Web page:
A proposition can only be said to be true if it corresponds to reality. For example, if I told my friend that I ate eggs and bacon for breakfast this morning, it is only true if I really did eat eggs and bacon this morning. This is known as the correspondence theory of truth, the most widely accepted theory by philosophers. To show that a proposition is true, one needs to be able to present evidence and arguments in its favour. This will reveal a process of reasoning that can be either deductive or inductive. But what does one mean by these?
Using deductive reasoning the conclusion to an argument will follow from the premises. However, the premises to the argument have to be true and logically valid for the conclusion to follow. It might be the case that the premises are true but the logic is erroneous, then the argument is invalid. A simple example would be as follows:
1. If someone owns a castle, then he is rich.
2. John is rich.
3. Therefore, John owns a castle.
It is quite clear that there is an error here, namely, that one can be rich but not own a castle.
Example 2: Now, using an invalid form of the Moral Argument for God’s existence, it might be presented as follows:
1. If God exists, objective moral values exist.
2. Objective moral values exist.
3. Therefore, God exists.
Both premises 1 and 2 are true, but the conclusion cannot be said to follow logically from them. The argument, in this form, commits the fallacy known as “affirming the consequent” (1). The correct formulation of the argument we be as follows:
1. If God does not exist, objective moral values don’t exist.
2. Objective moral values do exist.
3. Therefore, God exists.
Alternatively, it is possible that an argument can be logically valid but still unsound given that it has false premises. C.S. Lewis has been criticized on his Liar, Lunatic, or Lord Trilemma argument for Christ’s deity. For example, one might present his argument as follows:
1. If Jesus were not Lord, he would be a liar or a lunatic.
2. Jesus was neither a liar nor a lunatic.
3. Therefore, Jesus is Lord.
This is a valid argument. It infers the negation of the first premise’s antecedent based on the negation of its consequent. However, the argument is still erroneous given that premise 1 is false. Why? For there could be other alternatives not included in premise 1, for example, there is the option that the historical Jesus as he comes down to us in the gospel accounts is a legend.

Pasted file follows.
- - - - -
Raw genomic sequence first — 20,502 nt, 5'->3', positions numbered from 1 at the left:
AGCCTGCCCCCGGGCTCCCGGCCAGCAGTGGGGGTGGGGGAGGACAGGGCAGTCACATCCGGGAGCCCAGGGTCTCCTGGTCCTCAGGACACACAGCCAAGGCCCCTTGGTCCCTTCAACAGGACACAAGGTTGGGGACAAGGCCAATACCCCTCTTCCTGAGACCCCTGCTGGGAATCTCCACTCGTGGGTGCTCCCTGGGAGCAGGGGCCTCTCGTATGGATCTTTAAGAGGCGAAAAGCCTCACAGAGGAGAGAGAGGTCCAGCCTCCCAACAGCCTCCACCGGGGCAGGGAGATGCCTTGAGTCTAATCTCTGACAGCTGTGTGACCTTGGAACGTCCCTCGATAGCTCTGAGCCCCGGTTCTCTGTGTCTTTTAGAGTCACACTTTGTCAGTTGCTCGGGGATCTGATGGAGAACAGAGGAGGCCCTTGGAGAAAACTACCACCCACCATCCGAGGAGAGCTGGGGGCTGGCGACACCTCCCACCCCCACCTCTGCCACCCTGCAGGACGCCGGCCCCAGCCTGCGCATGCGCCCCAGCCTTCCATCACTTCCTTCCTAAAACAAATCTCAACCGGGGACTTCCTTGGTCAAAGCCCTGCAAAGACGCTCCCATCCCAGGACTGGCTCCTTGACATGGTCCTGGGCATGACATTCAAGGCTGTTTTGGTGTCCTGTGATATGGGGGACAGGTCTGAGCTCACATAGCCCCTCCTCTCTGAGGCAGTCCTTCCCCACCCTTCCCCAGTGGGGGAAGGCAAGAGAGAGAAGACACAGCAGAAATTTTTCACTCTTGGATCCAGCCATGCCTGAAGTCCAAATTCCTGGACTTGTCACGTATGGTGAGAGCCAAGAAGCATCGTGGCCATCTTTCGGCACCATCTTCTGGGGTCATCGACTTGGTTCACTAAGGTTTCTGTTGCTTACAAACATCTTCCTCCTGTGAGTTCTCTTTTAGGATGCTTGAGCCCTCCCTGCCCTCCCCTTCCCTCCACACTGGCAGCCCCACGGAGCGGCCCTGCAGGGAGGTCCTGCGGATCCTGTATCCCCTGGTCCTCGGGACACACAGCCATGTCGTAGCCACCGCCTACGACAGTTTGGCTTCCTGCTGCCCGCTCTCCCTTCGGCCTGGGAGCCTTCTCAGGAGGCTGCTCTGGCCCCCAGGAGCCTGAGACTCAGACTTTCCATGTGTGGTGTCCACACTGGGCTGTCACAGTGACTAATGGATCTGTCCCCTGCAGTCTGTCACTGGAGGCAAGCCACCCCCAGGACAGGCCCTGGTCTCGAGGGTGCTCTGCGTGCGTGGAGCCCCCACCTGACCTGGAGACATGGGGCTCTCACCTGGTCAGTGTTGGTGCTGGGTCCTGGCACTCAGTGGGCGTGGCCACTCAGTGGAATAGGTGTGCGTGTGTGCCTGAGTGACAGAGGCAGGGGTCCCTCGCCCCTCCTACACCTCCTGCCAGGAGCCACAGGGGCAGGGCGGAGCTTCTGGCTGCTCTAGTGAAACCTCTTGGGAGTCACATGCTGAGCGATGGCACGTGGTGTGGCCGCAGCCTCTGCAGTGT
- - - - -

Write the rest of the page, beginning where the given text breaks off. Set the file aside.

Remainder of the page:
A further way of reasoning is through inductive reasoning. The difference between a deductive and inductive argument is that whereas the former, in a logically valid form, has a conclusion that is certain, the latter’s conclusion is only probable and credible given the evidence. However, despite the conclusion being only probable, the evidence presented within the premises of the inductive argument still yet supplies persuasive evidence for the truth of the conclusion, but the conclusion is never certain in the same way as is within deductive argument. An example of an inductive argument is as follows (2):
1. Groups A, B, and C were composed of similar persons suffering from the same disease.
2. Group A was administered a certain new drug, group B was administered a placebo, and group C was not given any treatment.
3. The rate of death from the disease was subsequently lower in group A by 75 percent in comparison with both groups B and C.
4. Therefore, the new drug is effective in reducing the death rate from said disease.
Though inductive reasoning is debated among philosophers, most people tend to find it useful. For example, the conclusion to this argument is likely true given the rules of inductive reasoning. However, it cannot be said to be absolutely true. It might be the case that the participants in group A who were believed to demonstrate that the new drug is effective, might have improved simply due to luck or some unknown variable.
1. Damer, E. 2001. “Confusion of a Necessary with a Sufficient Condition,” in Attacking Faulty Reasoning (4th ed.). p. 150.
2. Craig, W. 2008. Reasonable Faith (3rd ed.). p. 92 (Scribd ebook format)